By Ikechukwu Nnochiri
ABUJA – The Federal High Court in Abuja, on Friday, dismissed suit that sought to remove Governor Aminu Tambuwal of Sokoto State from office over allegation that he was wrongfully nominated by the All Progressives Congress, APC, to contest the April 11, 2015, election.
Sokoto state Governor, Tambuwal
Justice Gabriel Kolawole dismissed the suit lodged by two chieftains of the APC in the state, Senator Umaru Dahiru and Mr. Abubakar Sanyinna, on the premise that the plaintiffs failed to prove their allegation.
The plaintiffs who were governorship aspirants in the state, alleged that Tambuwal was illegally nominated by the APC to participate in the 2015 general election in gross violation of section 87 of the Electoral Act.
They told the court that the APC had in its bid to ensure that Tambuwal emerged as its gubernatorial flag-bearer, conducted “a fraudulent” primary election in 2014.
Tambuwal who was initially a member of the Peoples Democratic Party, PDP, defected to APC few months before the 2015 election took place.
The gubernatorial ticket was handed to him by the party at the expense of the plaintiffs.
Dissatisfied with the development, Dahiru and Sanyinna took the matter to court, describing the December 4, 2014 APC governorship primary election that produced Tambuwal as “a sham and a hallowed ritual”
The plaintiffs alleged that the list of accredited delegates was swapped at the election venue and that votes were arbitrarily, unlawfully and fraudulently allocated to the aspirants after series of manipulation, intimidation and threat from the then state government.
Before the election was held, they sought for a declaration that the primary poll was unlawful, unconstitutional, null and void and inconsistent with the Electoral Act, 2010 and the APC guidelines.
Aside insisting that he was the authentic governorship candidate of the party, Dahiru, applied for an order restraining INEC from acting, publishing or recognising Tambuwal as APC gubernatorial candidate.
Though the high court, in a judgment by Justice Evoh Chukwu, ruled in favour of the first plaintiff, however, the Court of Appeal in Abuja later nullified the verdict, saying the respondents’ case was academic.
Meanwhile, in a twist of events, the Supreme Court, in a judgment on December 9, 2016, held that Dahiru made out a valid case against Tambuwal.
The apex court directed that the case should be heard afresh on its merit by the high court.
Justice Kolawole initially struck out the matter on the premise that the suit number deferred from the one that was returned for hearing by the apex court.
The case was however brought back to Justice Kolawole by Chief Judge of the high court after it was confirmed that the mix-up in the case number was from the registry.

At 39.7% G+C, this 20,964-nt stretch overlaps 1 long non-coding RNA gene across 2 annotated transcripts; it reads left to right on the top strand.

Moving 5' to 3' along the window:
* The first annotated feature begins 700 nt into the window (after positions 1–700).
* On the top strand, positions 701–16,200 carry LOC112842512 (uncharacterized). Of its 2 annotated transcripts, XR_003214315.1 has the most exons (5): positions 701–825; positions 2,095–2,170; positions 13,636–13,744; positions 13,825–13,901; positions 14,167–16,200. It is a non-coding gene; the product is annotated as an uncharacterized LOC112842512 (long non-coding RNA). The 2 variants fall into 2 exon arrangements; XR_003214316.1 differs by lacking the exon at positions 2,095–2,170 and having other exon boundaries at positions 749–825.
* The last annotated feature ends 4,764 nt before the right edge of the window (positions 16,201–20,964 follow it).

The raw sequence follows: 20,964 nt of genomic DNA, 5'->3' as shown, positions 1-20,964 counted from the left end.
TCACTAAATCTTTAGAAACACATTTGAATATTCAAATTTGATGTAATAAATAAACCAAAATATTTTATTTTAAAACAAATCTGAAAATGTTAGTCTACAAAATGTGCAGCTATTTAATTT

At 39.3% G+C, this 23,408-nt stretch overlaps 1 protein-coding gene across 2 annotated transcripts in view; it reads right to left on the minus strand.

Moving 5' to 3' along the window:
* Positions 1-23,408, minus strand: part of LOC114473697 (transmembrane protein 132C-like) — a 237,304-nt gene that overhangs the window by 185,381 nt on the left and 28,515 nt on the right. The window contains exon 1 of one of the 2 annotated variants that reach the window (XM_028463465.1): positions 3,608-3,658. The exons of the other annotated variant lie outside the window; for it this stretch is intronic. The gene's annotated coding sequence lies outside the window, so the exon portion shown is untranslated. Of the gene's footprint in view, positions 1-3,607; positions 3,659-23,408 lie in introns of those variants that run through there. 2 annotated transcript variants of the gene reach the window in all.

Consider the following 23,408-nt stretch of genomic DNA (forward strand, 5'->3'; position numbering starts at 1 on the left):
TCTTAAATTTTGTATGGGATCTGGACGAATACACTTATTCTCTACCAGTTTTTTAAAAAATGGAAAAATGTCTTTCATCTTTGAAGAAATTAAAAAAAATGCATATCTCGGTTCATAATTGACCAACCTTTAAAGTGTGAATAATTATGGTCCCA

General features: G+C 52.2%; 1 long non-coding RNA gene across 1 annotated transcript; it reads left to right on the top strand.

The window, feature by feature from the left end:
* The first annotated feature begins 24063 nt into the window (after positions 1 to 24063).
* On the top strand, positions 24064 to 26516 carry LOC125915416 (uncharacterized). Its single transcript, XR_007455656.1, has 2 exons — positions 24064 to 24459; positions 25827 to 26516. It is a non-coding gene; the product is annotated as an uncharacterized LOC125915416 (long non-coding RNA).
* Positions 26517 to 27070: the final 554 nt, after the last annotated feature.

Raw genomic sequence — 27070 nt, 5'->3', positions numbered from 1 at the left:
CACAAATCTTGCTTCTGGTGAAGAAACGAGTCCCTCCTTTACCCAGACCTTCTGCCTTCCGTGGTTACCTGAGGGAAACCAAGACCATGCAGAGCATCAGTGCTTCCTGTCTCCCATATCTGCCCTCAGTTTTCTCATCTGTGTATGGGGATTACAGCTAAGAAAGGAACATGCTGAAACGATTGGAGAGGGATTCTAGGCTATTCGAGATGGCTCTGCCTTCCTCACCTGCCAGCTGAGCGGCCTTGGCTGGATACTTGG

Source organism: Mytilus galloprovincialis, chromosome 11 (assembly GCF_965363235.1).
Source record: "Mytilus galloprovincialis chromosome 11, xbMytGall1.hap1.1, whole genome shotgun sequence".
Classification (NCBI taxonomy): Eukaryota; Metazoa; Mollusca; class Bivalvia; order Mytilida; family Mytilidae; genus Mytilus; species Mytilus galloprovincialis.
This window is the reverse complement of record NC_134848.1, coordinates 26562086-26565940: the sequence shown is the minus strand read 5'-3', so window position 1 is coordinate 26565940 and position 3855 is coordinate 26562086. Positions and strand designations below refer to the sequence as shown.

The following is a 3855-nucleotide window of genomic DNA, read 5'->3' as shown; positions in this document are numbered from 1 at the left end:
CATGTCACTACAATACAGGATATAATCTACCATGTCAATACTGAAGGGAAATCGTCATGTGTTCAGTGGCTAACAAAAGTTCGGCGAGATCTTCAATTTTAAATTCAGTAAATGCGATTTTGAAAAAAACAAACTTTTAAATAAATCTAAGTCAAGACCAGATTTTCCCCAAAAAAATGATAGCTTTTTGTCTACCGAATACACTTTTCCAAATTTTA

Arguing the originating summons on behalf of the plaintiffs, Chief Roland Otaru, SAN, urged the court to void and set aside the primary election that produced Tambuwal for the 2015 governorship election.
Otaru prayed the court to take judicial notice of the list containing the names of the delegates who participated at the purported primary and the report of the APC, adding that there was no evidence of verification and accreditation of delegates as required by relevant laws.
Nevertheless, counsel to the APC, Jubrin Okutepa, SAN, asked the court to dismiss the case, maintaining that the plaintiffs were inconsistent in their claims.
He drew attention of the court to the affidavit evidence of the plaintiffs prepared in 2015, where he said they admitted that accreditation of delegates was done.
Okutepa noted that the plaintiffs however made a U-turn in a further affidavit they filed in 2017.
He submitted that a litigant must be consistent in his claim.
Besides, the APC lawyer contended that the plaintiffs failed to call some of the delegates to give evidence that they were not accredited, adding that in the face of their failure to do so, the court should presume that there was proper accreditation.
In his own argument, counsel to Tambuwal, Mr. Sunday Ameh, SAN, aligned himself with submissions of the APC, saying it was too late in the day for the plaintiffs who admitted in January 2015 that accreditation was done, to make a U-turn in 2017 that no accreditation was done.
More so, he argued that the period for primary election had expired in line with 1999 constitution, maintaining that the case of the plaintiffs has become an academic exercise.
In his 42-paged judgment, Justice Kolawole upheld preliminary objections from the defendants, stressing the plaintiffs were unable to substantiate their allegations of irregularities at the primaries.